Scan the QR code or go to https://goo.gl/xo9e1H to watch a short video about how The Pilot works.
The word spirit can mean the soul (a person’s inner character) as well as strong alcohol. The word flesh can refer both to a body and to meat.
Songs of Snow and Sunshine Most of my Christmas memories have nothing to do with snow. My grandparents live in California, where if there is even a little bit of frost1, the locals call it a “white Christmas”. And if you live in Australia, New Zealand, South Africa or anywhere in the Southern Hemisphere, the Christmas season is actually during summertime. So we’ve chosen carols about the different types of December weather. Auburn Scallon (USA)
Can you match the description with the correct Christmas carol and lyrics?
a Snow had fallen Snow on snow Snow on snow on snow b I really can’t stay I’ve got to go away This evening has been So very nice c May your days be merry and bright And may all your Christmases be white d O’er* the beach we go Laughing all the way e Sleigh2 bells ring, are you listening In the lane, snow is glistening3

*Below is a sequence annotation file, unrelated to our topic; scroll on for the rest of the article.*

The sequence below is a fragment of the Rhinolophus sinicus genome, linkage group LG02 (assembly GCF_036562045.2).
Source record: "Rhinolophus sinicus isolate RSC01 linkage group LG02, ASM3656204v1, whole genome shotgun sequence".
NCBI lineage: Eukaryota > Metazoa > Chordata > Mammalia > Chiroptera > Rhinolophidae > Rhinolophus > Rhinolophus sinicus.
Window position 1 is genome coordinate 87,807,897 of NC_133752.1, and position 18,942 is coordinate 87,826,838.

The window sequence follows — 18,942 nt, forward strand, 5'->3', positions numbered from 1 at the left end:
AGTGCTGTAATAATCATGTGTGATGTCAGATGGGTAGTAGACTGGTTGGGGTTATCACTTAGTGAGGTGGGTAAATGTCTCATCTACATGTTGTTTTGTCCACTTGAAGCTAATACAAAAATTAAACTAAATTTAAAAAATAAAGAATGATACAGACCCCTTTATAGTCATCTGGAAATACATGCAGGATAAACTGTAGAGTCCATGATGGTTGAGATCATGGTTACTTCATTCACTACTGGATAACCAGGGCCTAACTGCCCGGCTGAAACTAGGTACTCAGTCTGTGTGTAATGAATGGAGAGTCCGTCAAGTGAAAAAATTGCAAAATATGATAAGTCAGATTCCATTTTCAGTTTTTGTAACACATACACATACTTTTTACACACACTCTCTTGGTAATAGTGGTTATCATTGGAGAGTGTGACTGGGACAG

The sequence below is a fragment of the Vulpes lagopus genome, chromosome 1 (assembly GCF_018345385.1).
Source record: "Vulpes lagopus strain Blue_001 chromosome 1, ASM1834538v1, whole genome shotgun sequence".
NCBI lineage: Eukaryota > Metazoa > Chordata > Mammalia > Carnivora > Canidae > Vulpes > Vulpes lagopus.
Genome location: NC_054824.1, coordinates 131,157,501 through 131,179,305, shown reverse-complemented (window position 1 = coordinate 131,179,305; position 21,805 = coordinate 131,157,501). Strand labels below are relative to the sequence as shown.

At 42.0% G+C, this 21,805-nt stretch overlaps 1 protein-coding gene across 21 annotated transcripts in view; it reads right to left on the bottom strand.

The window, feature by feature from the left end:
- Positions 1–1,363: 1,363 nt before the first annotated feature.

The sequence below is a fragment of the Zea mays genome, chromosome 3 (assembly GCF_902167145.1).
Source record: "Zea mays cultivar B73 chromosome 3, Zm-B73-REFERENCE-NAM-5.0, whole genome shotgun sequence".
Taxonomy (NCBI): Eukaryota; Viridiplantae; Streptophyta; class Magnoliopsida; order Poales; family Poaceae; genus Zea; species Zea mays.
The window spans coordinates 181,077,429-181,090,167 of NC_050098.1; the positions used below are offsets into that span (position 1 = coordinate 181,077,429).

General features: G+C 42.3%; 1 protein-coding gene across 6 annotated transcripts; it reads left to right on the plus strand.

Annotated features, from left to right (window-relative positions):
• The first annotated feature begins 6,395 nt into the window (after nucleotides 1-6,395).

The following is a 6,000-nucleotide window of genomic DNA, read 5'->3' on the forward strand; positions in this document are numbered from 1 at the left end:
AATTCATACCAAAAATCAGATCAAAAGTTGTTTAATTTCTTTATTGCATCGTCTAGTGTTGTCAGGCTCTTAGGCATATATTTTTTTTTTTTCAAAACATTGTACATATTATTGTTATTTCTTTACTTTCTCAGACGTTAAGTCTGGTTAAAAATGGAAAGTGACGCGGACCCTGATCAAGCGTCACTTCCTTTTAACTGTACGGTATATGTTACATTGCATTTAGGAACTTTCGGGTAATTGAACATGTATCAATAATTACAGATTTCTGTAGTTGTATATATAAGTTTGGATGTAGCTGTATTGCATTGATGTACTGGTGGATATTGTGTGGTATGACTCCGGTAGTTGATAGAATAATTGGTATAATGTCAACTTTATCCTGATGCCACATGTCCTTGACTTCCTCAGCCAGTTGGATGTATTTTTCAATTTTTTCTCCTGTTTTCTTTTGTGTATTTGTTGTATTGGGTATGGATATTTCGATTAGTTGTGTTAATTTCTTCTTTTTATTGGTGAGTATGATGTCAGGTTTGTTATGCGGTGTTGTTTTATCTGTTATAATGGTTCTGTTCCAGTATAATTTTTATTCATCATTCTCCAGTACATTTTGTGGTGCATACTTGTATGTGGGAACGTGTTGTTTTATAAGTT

C “Winter Wonderland” John Legend After it snows, even simple activities like taking a walk feel a little more magical. D “Jingle Bells (Kiwi Style)” The Polkadots New Zealanders can sing the same Christmas carols as Americans or Brits, but they have to change a few words for the weather Down Under*. E “Baby, It’s Cold Outside” Idina Menzel & Michael Bublé When the temperature gets really low, some would say that you really shouldn’t leave the house (especially if they really don’t want the person they’re with to go anywhere).
w w w. bri dge-o nlin
se g Hou
ishin ubl eP
B “White Christmas” Human Nature Some people say that it doesn’t feel like Christmas unless there is snow. If you agree, this is the perfect Christmas carol for you.
5 halfway to springtime
Dec ember 201 6
3 hoping for snow 4 a freezing evening
A “In the Bleak4 Midwinter” Lily & Madeleine This traditional religious5 song describes the weather on the night that Jesus was born.
1 warm and sunny 2 enjoying the snow
Who is the best singer in your family? You’ll be surprised to hear that it could be your pet. See the December CD for a funny exercise with animals singing Christmas carols.
frost [frQst] – námraza, jinovatka sleigh [sleI] – sáně, saňový 3 to glisten ["glIs(@)n] – třpytit se, lesknout se 4 bleak [bli;k] – sychravý, pochmurný 5 religious [rI"lIdZ@s] – náboženský 1
o’er – (old‑fashioned) over Down Under – an informal name for Australia and New Zealand
B1– B2 Weird News
Really?! Strange Stories from Around the World